CR ITIC AL F INAN CIAL ISS UES
18
Profit improvement
Profit improvement, like liquidity, can mean different things to different people but
it represents powerful concepts that relate strongly to the prospects of any busi-
ness. There are two approaches: one is the mainstream business approach that
sits on accounting foundations and is fundamentally about analysing costs and
ratios in order to reduce costs; the other is represented by disciplined techniques
for improving business processes and thereby reducing costs and improving prof-
its. Both are mainly directed at costs, which identifies them as a critical financial
issue, and are not about strategic choices, marketing or business policy.
The accounting approach
The first approach to profit improvement, the classic accounting approach,
selects key cost ratios and compares these over time, and against peers and
competitors. It drills down to the components of those indicators in order to iden-
tify or obtain clues to operational changes that can improve profitability. Most
businesses will start with gross margin and then look at its components such
as property costs, labour costs, materials costs, etc. to see which might be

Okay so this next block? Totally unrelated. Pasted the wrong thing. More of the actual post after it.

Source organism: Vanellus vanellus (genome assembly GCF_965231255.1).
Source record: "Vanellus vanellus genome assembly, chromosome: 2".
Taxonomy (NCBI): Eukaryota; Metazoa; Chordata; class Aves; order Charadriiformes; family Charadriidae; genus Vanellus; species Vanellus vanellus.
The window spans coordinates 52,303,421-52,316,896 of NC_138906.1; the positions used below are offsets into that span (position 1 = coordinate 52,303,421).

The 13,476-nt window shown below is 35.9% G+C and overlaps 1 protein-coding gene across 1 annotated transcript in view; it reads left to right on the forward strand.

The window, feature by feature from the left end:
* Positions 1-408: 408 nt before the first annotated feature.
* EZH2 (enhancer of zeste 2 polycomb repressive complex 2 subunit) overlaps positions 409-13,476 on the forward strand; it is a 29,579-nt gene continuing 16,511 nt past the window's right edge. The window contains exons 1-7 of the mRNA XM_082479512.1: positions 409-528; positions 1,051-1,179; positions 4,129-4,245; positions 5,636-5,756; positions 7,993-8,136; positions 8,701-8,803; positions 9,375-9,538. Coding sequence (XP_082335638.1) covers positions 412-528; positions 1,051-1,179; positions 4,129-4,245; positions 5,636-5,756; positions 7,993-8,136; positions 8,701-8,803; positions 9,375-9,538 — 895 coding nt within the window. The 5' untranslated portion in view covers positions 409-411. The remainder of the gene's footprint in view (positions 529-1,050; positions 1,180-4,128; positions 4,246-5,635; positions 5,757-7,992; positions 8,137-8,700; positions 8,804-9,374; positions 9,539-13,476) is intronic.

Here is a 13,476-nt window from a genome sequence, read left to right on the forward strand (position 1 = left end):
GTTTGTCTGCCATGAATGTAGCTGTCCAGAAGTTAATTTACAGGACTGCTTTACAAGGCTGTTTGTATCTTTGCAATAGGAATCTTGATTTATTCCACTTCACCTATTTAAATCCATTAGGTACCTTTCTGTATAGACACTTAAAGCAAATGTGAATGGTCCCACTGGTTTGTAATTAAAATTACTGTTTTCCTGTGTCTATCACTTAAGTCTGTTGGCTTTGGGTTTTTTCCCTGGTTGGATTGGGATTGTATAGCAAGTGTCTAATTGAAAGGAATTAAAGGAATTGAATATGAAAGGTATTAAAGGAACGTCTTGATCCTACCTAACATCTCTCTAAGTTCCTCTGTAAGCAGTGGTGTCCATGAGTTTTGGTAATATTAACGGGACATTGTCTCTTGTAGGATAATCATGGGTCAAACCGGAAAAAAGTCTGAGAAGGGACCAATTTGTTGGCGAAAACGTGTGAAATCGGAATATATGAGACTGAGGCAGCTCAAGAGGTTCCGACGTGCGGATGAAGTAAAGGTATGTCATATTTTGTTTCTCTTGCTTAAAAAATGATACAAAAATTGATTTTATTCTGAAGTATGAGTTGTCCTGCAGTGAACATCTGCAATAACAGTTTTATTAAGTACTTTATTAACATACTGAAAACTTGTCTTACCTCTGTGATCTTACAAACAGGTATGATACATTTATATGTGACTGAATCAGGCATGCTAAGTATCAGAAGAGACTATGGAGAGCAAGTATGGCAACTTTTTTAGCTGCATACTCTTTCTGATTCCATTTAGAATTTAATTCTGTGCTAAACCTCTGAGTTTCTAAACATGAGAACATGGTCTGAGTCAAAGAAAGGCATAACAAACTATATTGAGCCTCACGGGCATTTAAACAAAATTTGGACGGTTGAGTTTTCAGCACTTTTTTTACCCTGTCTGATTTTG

addressed to create more profit.
As Director of IT at Dillons Bookshops, a 150-strong retail chain, a simple
review of the accounts showed me immediately that the largest single area
of costs was equipment – its ratio to sales stood out. It was therefore
obvious that to make any worthwhile impact on costs this was the area to
concentrate on first. In turn, the two largest ratios within this were leasing costs and
Stakeholders refers to all those who have an interest in the business,
what it does and how it performs. This interest is very wide; it includes:
executives and other employees who earn their living from the business;
customers whom it provides with goods and services; suppliers who earn their
living from it; and also the wider community that charges taxes, provides services
and is affected by what the business does. Shareholders are also stakeholders.
Shareholders are the legal owners of companies. The whole so-called ‘Anglo-
Saxon’ approach to business is to think in terms of maximising their investment and
it is believed that, in doing so, the other stakeholders, such as executives, other
employees, customers and suppliers, also automatically benefit. Whilst this is true,
it is also more complicated. Employees will often recognise the utility of working
hard to maximise shareholder value while also promoting their own interests. At
times there may even be clear and open conflict between the two ideas.

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